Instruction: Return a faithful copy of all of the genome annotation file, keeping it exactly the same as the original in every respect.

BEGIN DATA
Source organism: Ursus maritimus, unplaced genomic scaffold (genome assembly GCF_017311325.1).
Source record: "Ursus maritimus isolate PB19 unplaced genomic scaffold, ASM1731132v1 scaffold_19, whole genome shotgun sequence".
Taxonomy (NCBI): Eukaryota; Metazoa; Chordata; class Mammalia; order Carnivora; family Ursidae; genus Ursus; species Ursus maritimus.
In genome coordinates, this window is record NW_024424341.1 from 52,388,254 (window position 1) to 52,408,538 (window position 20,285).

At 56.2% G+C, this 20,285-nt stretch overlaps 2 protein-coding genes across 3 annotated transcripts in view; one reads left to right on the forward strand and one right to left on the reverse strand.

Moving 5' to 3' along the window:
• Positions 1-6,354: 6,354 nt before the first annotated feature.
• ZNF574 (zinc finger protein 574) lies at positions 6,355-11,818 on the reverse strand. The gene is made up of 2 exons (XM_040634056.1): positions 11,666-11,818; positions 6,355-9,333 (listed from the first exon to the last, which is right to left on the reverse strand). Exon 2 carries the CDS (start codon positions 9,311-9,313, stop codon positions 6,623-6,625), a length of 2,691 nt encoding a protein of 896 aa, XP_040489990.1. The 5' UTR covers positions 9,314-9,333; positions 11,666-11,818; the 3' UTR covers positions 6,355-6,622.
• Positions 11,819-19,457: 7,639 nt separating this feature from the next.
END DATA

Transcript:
Source organism: Ursus maritimus, unplaced genomic scaffold (genome assembly GCF_017311325.1).
Source record: "Ursus maritimus isolate PB19 unplaced genomic scaffold, ASM1731132v1 scaffold_19, whole genome shotgun sequence".
Taxonomy (NCBI): Eukaryota; Metazoa; Chordata; class Mammalia; order Carnivora; family Ursidae; genus Ursus; species Ursus maritimus.
In genome coordinates, this window is record NW_024424341.1 from 52,388,254 (window position 1) to 52,408,538 (window position 20,285).

At 56.2% G+C, this 20,285-nt stretch overlaps 2 protein-coding genes across 3 annotated transcripts in view; one reads left to right on the forward strand and one right to left on the reverse strand.

Moving 5' to 3' along the window:
• Positions 1-6,354: 6,354 nt before the first annotated feature.
• ZNF574 (zinc finger protein 574) lies at positions 6,355-11,818 on the reverse strand. The gene is made up of 2 exons (XM_040634056.1): positions 11,666-11,818; positions 6,355-9,333 (listed from the first exon to the last, which is right to left on the reverse strand). Exon 2 carries the CDS (start codon positions 9,311-9,313, stop codon positions 6,623-6,625), a length of 2,691 nt encoding a protein of 896 aa, XP_040489990.1. The 5' UTR covers positions 9,314-9,333; positions 11,666-11,818; the 3' UTR covers positions 6,355-6,622.
• Positions 11,819-19,457: 7,639 nt separating this feature from the next.